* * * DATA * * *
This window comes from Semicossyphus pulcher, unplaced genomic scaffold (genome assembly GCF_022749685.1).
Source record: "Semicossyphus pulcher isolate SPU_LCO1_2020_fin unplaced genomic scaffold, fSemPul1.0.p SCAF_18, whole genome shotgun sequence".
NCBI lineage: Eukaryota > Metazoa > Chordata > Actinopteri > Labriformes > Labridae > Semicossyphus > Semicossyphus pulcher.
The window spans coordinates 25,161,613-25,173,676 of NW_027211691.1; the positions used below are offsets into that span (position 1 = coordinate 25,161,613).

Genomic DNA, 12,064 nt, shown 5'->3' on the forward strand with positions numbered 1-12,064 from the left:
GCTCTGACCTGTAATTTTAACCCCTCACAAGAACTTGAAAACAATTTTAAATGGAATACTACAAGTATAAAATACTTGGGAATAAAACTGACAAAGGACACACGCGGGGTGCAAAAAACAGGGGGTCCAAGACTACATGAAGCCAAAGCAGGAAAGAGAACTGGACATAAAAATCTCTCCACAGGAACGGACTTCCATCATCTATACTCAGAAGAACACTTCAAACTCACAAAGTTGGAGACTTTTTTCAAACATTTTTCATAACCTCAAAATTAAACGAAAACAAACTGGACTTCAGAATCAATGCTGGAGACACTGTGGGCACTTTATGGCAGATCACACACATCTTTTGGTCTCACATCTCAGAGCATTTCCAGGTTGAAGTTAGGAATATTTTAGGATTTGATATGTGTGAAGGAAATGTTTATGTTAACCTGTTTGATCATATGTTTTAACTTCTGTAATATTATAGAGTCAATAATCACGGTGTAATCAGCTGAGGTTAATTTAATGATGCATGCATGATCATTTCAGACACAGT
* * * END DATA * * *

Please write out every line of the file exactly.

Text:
This window comes from Semicossyphus pulcher, unplaced genomic scaffold (genome assembly GCF_022749685.1).
Source record: "Semicossyphus pulcher isolate SPU_LCO1_2020_fin unplaced genomic scaffold, fSemPul1.0.p SCAF_18, whole genome shotgun sequence".
NCBI lineage: Eukaryota > Metazoa > Chordata > Actinopteri > Labriformes > Labridae > Semicossyphus > Semicossyphus pulcher.
The window spans coordinates 25,161,613-25,173,676 of NW_027211691.1; the positions used below are offsets into that span (position 1 = coordinate 25,161,613).

Genomic DNA, 12,064 nt, shown 5'->3' on the forward strand with positions numbered 1-12,064 from the left:
GCTCTGACCTGTAATTTTAACCCCTCACAAGAACTTGAAAACAATTTTAAATGGAATACTACAAGTATAAAATACTTGGGAATAAAACTGACAAAGGACACACGCGGGGTGCAAAAAACAGGGGGTCCAAGACTACATGAAGCCAAAGCAGGAAAGAGAACTGGACATAAAAATCTCTCCACAGGAACGGACTTCCATCATCTATACTCAGAAGAACACTTCAAACTCACAAAGTTGGAGACTTTTTTCAAACATTTTTCATAACCTCAAAATTAAACGAAAACAAACTGGACTTCAGAATCAATGCTGGAGACACTGTGGGCACTTTATGGCAGATCACACACATCTTTTGGTCTCACATCTCAGAGCATTTCCAGGTTGAAGTTAGGAATATTTTAGGATTTGATATGTGTGAAGGAAATGTTTATGTTAACCTGTTTGATCATATGTTTTAACTTCTGTAATATTATAGAGTCAATAATCACGGTGTAATCAGCTGAGGTTAATTTAATGATGCATGCATGATCATTTCAGACACAGT